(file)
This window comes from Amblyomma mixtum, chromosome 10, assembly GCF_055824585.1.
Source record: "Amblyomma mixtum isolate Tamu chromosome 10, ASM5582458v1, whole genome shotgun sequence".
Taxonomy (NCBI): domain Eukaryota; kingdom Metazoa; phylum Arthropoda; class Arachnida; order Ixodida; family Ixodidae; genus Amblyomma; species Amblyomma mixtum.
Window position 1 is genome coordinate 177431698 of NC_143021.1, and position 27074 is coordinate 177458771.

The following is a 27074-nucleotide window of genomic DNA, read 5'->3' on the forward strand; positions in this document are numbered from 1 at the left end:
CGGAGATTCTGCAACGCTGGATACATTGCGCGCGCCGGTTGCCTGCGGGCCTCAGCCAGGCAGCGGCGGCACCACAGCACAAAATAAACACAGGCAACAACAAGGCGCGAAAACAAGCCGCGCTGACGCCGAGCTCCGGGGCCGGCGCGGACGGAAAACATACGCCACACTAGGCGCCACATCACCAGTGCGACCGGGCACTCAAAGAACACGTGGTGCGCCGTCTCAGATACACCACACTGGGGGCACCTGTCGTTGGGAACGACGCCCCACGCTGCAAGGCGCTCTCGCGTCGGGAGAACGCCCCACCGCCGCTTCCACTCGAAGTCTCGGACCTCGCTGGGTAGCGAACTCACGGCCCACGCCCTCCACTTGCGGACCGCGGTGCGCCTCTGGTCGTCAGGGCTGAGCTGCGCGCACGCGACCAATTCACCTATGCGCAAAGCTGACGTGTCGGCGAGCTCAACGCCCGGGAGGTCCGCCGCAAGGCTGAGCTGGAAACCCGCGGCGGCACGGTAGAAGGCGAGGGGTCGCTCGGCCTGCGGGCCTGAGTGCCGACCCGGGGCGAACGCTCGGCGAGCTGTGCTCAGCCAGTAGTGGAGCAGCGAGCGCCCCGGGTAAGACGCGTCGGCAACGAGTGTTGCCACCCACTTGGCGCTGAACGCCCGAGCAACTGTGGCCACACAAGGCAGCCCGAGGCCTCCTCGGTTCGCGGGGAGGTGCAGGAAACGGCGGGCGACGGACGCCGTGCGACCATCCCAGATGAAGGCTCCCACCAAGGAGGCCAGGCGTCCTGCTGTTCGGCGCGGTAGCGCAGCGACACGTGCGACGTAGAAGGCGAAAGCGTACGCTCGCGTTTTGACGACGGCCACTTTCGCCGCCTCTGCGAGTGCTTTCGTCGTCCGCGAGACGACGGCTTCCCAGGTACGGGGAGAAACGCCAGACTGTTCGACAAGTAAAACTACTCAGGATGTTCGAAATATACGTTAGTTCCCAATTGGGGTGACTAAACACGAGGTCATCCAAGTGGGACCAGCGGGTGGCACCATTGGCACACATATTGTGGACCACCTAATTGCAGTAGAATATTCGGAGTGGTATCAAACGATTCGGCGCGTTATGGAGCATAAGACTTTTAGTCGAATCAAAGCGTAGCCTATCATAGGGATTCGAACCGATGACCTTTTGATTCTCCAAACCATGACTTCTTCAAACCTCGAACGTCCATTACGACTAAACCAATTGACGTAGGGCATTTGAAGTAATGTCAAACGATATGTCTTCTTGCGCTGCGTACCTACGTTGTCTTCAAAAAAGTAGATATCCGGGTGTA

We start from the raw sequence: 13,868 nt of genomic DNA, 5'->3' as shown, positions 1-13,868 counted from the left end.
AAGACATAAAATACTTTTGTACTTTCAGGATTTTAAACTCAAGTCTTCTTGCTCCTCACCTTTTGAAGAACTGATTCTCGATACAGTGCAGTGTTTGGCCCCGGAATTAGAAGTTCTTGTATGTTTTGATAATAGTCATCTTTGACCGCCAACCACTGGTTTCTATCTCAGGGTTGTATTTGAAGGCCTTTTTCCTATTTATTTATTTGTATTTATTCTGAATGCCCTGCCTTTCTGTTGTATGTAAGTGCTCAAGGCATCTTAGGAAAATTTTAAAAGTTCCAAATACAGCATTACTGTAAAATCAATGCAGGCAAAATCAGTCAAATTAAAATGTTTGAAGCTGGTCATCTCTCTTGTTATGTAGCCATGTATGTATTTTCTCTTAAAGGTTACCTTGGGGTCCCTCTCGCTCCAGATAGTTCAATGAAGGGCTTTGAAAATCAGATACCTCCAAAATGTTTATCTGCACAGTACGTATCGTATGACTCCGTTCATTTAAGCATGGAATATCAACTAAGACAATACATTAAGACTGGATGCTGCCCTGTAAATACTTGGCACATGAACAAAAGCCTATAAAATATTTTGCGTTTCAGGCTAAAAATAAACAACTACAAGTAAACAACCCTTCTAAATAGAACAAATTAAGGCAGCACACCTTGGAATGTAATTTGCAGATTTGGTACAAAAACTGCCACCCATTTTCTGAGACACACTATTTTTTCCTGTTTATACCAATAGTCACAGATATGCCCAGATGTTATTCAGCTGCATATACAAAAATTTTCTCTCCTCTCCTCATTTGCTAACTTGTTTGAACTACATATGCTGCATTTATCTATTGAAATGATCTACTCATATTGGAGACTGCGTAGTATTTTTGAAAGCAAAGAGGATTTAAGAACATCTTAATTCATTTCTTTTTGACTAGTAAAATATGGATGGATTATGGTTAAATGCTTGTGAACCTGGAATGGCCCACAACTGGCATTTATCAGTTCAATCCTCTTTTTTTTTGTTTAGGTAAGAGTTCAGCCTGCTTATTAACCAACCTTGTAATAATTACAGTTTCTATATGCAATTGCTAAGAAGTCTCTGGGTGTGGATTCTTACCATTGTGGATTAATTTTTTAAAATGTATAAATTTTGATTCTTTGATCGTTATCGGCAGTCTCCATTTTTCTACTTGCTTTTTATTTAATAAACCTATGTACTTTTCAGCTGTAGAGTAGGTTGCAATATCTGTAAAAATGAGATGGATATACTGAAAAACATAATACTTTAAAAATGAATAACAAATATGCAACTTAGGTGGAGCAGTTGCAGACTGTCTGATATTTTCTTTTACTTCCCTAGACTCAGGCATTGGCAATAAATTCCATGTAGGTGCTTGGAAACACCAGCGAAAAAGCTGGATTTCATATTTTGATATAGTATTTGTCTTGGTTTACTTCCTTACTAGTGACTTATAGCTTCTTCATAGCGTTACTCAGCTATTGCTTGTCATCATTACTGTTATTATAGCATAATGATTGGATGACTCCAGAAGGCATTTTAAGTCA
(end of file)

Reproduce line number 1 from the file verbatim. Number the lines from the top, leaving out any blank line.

This window comes from Amblyomma mixtum, chromosome 10, assembly GCF_055824585.1.